The Atlantic raises the issue of foundations being investors (which are also exempted from tax):

What Happens When Charities Become Major Shareholders?

[...]

Large foundations generally have significant investment portfolios. Often, they’re most interested in bonds and high-dividend stocks, so that they can use the income they generate for their contributions to the poor. Of course, the opportunity cost of holding onto all that wealth is having less of your assets to distribute to the needy more immediately. But there’s certainly something to be said for the stability perpetual income provides.

[...]

This is a difficult internal conflict that is likely becoming increasingly common, as the non-profit industry grows and the rich more commonly provide stock gifts to charities. Indeed, Buffett alone has promised to eventually give 85% of his Berkshire Hathaway holdings to charities. The easiest solution to avoid the conflict might be to sell all stock and rely on fixed income only, but that isn’t necessarily in the firm’s best interest either, as stocks often outperform debt. So they will inevitably remain shareholders. In that role, how should non-profits behave?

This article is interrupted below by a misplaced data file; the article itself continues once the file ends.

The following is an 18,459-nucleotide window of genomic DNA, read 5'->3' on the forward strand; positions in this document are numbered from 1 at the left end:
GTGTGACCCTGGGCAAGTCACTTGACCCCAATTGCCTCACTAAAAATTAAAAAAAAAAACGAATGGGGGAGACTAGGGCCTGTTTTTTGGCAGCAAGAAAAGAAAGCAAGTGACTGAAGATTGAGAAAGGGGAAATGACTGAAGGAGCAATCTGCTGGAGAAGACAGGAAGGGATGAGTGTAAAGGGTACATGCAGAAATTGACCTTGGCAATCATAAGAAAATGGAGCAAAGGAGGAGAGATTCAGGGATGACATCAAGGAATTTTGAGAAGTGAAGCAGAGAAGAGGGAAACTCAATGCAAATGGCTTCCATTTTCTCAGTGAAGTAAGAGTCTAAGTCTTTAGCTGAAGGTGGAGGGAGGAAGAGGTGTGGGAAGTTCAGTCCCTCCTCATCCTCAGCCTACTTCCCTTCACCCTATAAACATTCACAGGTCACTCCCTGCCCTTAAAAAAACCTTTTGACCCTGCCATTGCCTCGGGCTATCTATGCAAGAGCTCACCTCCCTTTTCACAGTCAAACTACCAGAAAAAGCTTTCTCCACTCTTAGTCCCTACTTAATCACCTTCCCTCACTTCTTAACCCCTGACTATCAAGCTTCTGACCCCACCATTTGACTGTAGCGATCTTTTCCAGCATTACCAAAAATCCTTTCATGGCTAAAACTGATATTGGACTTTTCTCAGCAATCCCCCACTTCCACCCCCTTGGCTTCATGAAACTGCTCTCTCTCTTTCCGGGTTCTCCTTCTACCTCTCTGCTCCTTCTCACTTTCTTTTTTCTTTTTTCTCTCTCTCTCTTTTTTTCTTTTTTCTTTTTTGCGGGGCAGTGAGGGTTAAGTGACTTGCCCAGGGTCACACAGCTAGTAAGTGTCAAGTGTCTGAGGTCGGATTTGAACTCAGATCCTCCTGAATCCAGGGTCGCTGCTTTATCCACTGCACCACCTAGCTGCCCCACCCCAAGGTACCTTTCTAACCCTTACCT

Here is another new article which is borderline criticism (a rarity from philanthropy.com):

Perhaps the most troubling issues posed by the Gates-Buffett crusade is its potential to intensify the inequities that exist both in the nonprofit world and in the rest of society.

Foundations, corporations, and other forms of institutional philanthropy tend to favor the nation’s most-privileged citizens and neglect the neediest people and organizations. An outsize share of the money from those institutions goes to established colleges, hospitals, and arts and cultural organizations. Only a small amount finds its way to organizations that serve vulnerable children, low-income people, minorities, women, the disabled, and other disadvantaged constituencies. A tiny portion of philanthropic money is channeled to groups that seek to influence public policies.

Very wealthy individuals have an even more unbalanced record when it comes to philanthropy.

[...]

The infusion of additional great sums of money by very wealthy individuals is likely to increase societal inequities, the gap between large and small nonprofit organizations, and the disparity between privileged and disadvantaged citizens.

In reality, such foundations tend to take away function from governments that are elected by the people for the people. This means that few rich families can become agenda setters. Those who value their democracy need to resist it.